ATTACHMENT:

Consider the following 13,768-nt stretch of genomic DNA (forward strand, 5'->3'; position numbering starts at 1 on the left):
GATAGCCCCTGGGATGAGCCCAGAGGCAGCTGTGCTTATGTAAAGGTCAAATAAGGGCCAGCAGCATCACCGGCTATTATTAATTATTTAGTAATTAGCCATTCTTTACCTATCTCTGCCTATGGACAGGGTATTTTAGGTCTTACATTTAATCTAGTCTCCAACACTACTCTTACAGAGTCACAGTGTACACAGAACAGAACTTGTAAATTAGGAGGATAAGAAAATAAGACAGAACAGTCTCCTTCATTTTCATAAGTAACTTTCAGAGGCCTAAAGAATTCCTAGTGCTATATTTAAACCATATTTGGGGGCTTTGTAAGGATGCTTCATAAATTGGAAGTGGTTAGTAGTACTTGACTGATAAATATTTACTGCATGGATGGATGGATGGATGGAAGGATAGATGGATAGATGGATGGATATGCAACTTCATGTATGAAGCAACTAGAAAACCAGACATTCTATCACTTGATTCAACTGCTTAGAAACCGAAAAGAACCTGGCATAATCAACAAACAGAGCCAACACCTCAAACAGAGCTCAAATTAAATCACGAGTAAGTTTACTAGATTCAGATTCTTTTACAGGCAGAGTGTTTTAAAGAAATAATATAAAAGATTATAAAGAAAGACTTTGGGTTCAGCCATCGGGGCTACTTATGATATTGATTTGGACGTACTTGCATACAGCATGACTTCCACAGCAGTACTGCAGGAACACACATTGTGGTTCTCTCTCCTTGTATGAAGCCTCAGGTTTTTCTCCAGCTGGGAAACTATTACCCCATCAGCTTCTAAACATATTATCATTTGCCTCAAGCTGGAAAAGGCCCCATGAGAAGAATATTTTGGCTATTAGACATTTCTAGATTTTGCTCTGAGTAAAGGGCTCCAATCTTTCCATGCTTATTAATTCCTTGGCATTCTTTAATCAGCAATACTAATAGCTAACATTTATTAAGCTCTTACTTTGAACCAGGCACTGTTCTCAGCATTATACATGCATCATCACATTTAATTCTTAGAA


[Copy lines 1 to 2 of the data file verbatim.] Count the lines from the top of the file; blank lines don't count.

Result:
Consider the following 13,768-nt stretch of genomic DNA (forward strand, 5'->3'; position numbering starts at 1 on the left):
GATAGCCCCTGGGATGAGCCCAGAGGCAGCTGTGCTTATGTAAAGGTCAAATAAGGGCCAGCAGCATCACCGGCTATTATTAATTATTTAGTAATTAGCCATTCTTTACCTATCTCTGCCTATGGACAGGGTATTTTAGGTCTTACATTTAATCTAGTCTCCAACACTACTCTTACAGAGTCACAGTGTACACAGAACAGAACTTGTAAATTAGGAGGATAAGAAAATAAGACAGAACAGTCTCCTTCATTTTCATAAGTAACTTTCAGAGGCCTAAAGAATTCCTAGTGCTATATTTAAACCATATTTGGGGGCTTTGTAAGGATGCTTCATAAATTGGAAGTGGTTAGTAGTACTTGACTGATAAATATTTACTGCATGGATGGATGGATGGATGGAAGGATAGATGGATAGATGGATGGATATGCAACTTCATGTATGAAGCAACTAGAAAACCAGACATTCTATCACTTGATTCAACTGCTTAGAAACCGAAAAGAACCTGGCATAATCAACAAACAGAGCCAACACCTCAAACAGAGCTCAAATTAAATCACGAGTAAGTTTACTAGATTCAGATTCTTTTACAGGCAGAGTGTTTTAAAGAAATAATATAAAAGATTATAAAGAAAGACTTTGGGTTCAGCCATCGGGGCTACTTATGATATTGATTTGGACGTACTTGCATACAGCATGACTTCCACAGCAGTACTGCAGGAACACACATTGTGGTTCTCTCTCCTTGTATGAAGCCTCAGGTTTTTCTCCAGCTGGGAAACTATTACCCCATCAGCTTCTAAACATATTATCATTTGCCTCAAGCTGGAAAAGGCCCCATGAGAAGAATATTTTGGCTATTAGACATTTCTAGATTTTGCTCTGAGTAAAGGGCTCCAATCTTTCCATGCTTATTAATTCCTTGGCATTCTTTAATCAGCAATACTAATAGCTAACATTTATTAAGCTCTTACTTTGAACCAGGCACTGTTCTCAGCATTATACATGCATCATCACATTTAATTCTTAGAA